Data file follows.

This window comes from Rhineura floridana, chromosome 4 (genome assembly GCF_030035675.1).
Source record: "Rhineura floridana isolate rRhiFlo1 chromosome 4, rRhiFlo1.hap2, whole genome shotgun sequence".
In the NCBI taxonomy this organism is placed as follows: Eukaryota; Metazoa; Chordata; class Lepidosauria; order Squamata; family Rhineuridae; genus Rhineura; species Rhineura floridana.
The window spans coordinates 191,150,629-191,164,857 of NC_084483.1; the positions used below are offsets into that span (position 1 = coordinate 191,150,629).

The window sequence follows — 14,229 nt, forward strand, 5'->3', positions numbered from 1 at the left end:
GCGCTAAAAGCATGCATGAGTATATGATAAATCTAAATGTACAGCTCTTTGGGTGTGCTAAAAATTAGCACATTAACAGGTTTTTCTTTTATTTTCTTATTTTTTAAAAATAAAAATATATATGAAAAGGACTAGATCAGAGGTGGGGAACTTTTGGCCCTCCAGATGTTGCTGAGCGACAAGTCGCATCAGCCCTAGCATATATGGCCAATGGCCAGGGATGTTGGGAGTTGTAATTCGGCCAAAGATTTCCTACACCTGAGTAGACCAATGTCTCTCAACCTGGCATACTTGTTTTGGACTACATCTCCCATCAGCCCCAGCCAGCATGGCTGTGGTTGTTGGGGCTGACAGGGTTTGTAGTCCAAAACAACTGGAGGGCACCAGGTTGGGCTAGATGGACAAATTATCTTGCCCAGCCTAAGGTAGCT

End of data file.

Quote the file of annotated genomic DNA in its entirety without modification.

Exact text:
This window comes from Rhineura floridana, chromosome 4 (genome assembly GCF_030035675.1).
Source record: "Rhineura floridana isolate rRhiFlo1 chromosome 4, rRhiFlo1.hap2, whole genome shotgun sequence".
In the NCBI taxonomy this organism is placed as follows: Eukaryota; Metazoa; Chordata; class Lepidosauria; order Squamata; family Rhineuridae; genus Rhineura; species Rhineura floridana.
The window spans coordinates 191,150,629-191,164,857 of NC_084483.1; the positions used below are offsets into that span (position 1 = coordinate 191,150,629).

The window sequence follows — 14,229 nt, forward strand, 5'->3', positions numbered from 1 at the left end:
GCGCTAAAAGCATGCATGAGTATATGATAAATCTAAATGTACAGCTCTTTGGGTGTGCTAAAAATTAGCACATTAACAGGTTTTTCTTTTATTTTCTTATTTTTTAAAAATAAAAATATATATGAAAAGGACTAGATCAGAGGTGGGGAACTTTTGGCCCTCCAGATGTTGCTGAGCGACAAGTCGCATCAGCCCTAGCATATATGGCCAATGGCCAGGGATGTTGGGAGTTGTAATTCGGCCAAAGATTTCCTACACCTGAGTAGACCAATGTCTCTCAACCTGGCATACTTGTTTTGGACTACATCTCCCATCAGCCCCAGCCAGCATGGCTGTGGTTGTTGGGGCTGACAGGGTTTGTAGTCCAAAACAACTGGAGGGCACCAGGTTGGGCTAGATGGACAAATTATCTTGCCCAGCCTAAGGTAGCT